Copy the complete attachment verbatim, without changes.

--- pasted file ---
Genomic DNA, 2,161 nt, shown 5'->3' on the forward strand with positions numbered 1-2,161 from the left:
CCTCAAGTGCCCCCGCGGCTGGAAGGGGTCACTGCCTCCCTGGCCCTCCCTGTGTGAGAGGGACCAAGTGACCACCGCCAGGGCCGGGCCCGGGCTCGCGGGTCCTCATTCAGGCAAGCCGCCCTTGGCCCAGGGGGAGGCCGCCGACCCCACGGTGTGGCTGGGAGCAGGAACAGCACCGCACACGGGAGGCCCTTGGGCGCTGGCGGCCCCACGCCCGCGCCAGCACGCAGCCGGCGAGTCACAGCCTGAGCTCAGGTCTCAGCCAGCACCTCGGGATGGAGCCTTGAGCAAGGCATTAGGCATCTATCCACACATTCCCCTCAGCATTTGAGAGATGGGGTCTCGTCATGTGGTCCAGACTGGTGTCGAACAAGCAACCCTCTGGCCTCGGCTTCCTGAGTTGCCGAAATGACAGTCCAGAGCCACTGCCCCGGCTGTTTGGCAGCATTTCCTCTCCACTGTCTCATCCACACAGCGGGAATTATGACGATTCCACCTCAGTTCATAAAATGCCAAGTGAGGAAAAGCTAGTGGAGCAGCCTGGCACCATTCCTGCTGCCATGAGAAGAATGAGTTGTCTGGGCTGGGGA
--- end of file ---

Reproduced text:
Genomic DNA, 2,161 nt, shown 5'->3' on the forward strand with positions numbered 1-2,161 from the left:
CCTCAAGTGCCCCCGCGGCTGGAAGGGGTCACTGCCTCCCTGGCCCTCCCTGTGTGAGAGGGACCAAGTGACCACCGCCAGGGCCGGGCCCGGGCTCGCGGGTCCTCATTCAGGCAAGCCGCCCTTGGCCCAGGGGGAGGCCGCCGACCCCACGGTGTGGCTGGGAGCAGGAACAGCACCGCACACGGGAGGCCCTTGGGCGCTGGCGGCCCCACGCCCGCGCCAGCACGCAGCCGGCGAGTCACAGCCTGAGCTCAGGTCTCAGCCAGCACCTCGGGATGGAGCCTTGAGCAAGGCATTAGGCATCTATCCACACATTCCCCTCAGCATTTGAGAGATGGGGTCTCGTCATGTGGTCCAGACTGGTGTCGAACAAGCAACCCTCTGGCCTCGGCTTCCTGAGTTGCCGAAATGACAGTCCAGAGCCACTGCCCCGGCTGTTTGGCAGCATTTCCTCTCCACTGTCTCATCCACACAGCGGGAATTATGACGATTCCACCTCAGTTCATAAAATGCCAAGTGAGGAAAAGCTAGTGGAGCAGCCTGGCACCATTCCTGCTGCCATGAGAAGAATGAGTTGTCTGGGCTGGGGA